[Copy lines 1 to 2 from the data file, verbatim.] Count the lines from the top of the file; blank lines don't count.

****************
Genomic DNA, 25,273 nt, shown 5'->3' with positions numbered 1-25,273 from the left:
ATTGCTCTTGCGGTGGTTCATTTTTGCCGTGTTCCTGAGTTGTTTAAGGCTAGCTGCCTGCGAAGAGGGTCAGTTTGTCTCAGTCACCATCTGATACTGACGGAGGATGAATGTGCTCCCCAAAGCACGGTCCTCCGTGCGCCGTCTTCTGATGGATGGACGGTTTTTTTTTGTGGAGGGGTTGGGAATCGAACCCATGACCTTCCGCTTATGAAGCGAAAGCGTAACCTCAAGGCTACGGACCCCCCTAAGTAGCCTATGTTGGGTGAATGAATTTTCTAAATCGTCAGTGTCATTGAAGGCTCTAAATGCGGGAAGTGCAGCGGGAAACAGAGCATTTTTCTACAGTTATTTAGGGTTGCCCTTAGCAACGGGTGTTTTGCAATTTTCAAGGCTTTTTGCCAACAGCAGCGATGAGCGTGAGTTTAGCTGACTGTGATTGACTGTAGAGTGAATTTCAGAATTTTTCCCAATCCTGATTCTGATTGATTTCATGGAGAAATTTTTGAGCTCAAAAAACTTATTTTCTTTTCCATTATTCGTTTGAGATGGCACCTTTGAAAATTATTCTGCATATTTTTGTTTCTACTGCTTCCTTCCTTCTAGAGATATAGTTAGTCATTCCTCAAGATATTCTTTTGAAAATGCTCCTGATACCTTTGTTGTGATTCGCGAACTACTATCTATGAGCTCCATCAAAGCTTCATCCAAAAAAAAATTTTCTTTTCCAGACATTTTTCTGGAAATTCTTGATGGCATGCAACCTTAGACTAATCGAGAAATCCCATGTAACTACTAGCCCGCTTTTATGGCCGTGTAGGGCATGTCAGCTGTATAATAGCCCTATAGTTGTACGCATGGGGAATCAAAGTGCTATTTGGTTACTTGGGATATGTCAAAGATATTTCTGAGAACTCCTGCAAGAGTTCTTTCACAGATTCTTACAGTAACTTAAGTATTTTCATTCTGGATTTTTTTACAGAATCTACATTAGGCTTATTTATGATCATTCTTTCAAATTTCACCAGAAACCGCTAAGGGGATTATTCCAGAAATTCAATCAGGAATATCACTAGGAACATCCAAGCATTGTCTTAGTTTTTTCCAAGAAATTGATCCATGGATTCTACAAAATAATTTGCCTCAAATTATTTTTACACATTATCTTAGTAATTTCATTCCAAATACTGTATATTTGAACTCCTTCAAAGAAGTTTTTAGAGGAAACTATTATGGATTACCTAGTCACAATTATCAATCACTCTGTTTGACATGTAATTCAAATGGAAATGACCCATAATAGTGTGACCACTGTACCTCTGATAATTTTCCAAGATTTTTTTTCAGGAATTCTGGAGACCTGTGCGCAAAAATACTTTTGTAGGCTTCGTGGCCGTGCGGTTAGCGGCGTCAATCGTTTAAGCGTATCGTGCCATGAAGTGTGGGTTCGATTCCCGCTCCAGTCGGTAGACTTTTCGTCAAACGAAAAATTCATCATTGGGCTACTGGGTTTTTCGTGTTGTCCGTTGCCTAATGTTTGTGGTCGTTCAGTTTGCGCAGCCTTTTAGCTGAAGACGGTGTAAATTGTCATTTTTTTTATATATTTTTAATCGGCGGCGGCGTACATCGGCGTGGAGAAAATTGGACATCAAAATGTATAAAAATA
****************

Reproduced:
Genomic DNA, 25,273 nt, shown 5'->3' with positions numbered 1-25,273 from the left:
ATTGCTCTTGCGGTGGTTCATTTTTGCCGTGTTCCTGAGTTGTTTAAGGCTAGCTGCCTGCGAAGAGGGTCAGTTTGTCTCAGTCACCATCTGATACTGACGGAGGATGAATGTGCTCCCCAAAGCACGGTCCTCCGTGCGCCGTCTTCTGATGGATGGACGGTTTTTTTTTGTGGAGGGGTTGGGAATCGAACCCATGACCTTCCGCTTATGAAGCGAAAGCGTAACCTCAAGGCTACGGACCCCCCTAAGTAGCCTATGTTGGGTGAATGAATTTTCTAAATCGTCAGTGTCATTGAAGGCTCTAAATGCGGGAAGTGCAGCGGGAAACAGAGCATTTTTCTACAGTTATTTAGGGTTGCCCTTAGCAACGGGTGTTTTGCAATTTTCAAGGCTTTTTGCCAACAGCAGCGATGAGCGTGAGTTTAGCTGACTGTGATTGACTGTAGAGTGAATTTCAGAATTTTTCCCAATCCTGATTCTGATTGATTTCATGGAGAAATTTTTGAGCTCAAAAAACTTATTTTCTTTTCCATTATTCGTTTGAGATGGCACCTTTGAAAATTATTCTGCATATTTTTGTTTCTACTGCTTCCTTCCTTCTAGAGATATAGTTAGTCATTCCTCAAGATATTCTTTTGAAAATGCTCCTGATACCTTTGTTGTGATTCGCGAACTACTATCTATGAGCTCCATCAAAGCTTCATCCAAAAAAAAATTTTCTTTTCCAGACATTTTTCTGGAAATTCTTGATGGCATGCAACCTTAGACTAATCGAGAAATCCCATGTAACTACTAGCCCGCTTTTATGGCCGTGTAGGGCATGTCAGCTGTATAATAGCCCTATAGTTGTACGCATGGGGAATCAAAGTGCTATTTGGTTACTTGGGATATGTCAAAGATATTTCTGAGAACTCCTGCAAGAGTTCTTTCACAGATTCTTACAGTAACTTAAGTATTTTCATTCTGGATTTTTTTACAGAATCTACATTAGGCTTATTTATGATCATTCTTTCAAATTTCACCAGAAACCGCTAAGGGGATTATTCCAGAAATTCAATCAGGAATATCACTAGGAACATCCAAGCATTGTCTTAGTTTTTTCCAAGAAATTGATCCATGGATTCTACAAAATAATTTGCCTCAAATTATTTTTACACATTATCTTAGTAATTTCATTCCAAATACTGTATATTTGAACTCCTTCAAAGAAGTTTTTAGAGGAAACTATTATGGATTACCTAGTCACAATTATCAATCACTCTGTTTGACATGTAATTCAAATGGAAATGACCCATAATAGTGTGACCACTGTACCTCTGATAATTTTCCAAGATTTTTTTTCAGGAATTCTGGAGACCTGTGCGCAAAAATACTTTTGTAGGCTTCGTGGCCGTGCGGTTAGCGGCGTCAATCGTTTAAGCGTATCGTGCCATGAAGTGTGGGTTCGATTCCCGCTCCAGTCGGTAGACTTTTCGTCAAACGAAAAATTCATCATTGGGCTACTGGGTTTTTCGTGTTGTCCGTTGCCTAATGTTTGTGGTCGTTCAGTTTGCGCAGCCTTTTAGCTGAAGACGGTGTAAATTGTCATTTTTTTTATATATTTTTAATCGGCGGCGGCGTACATCGGCGTGGAGAAAATTGGACATCAAAATGTATAAAAATA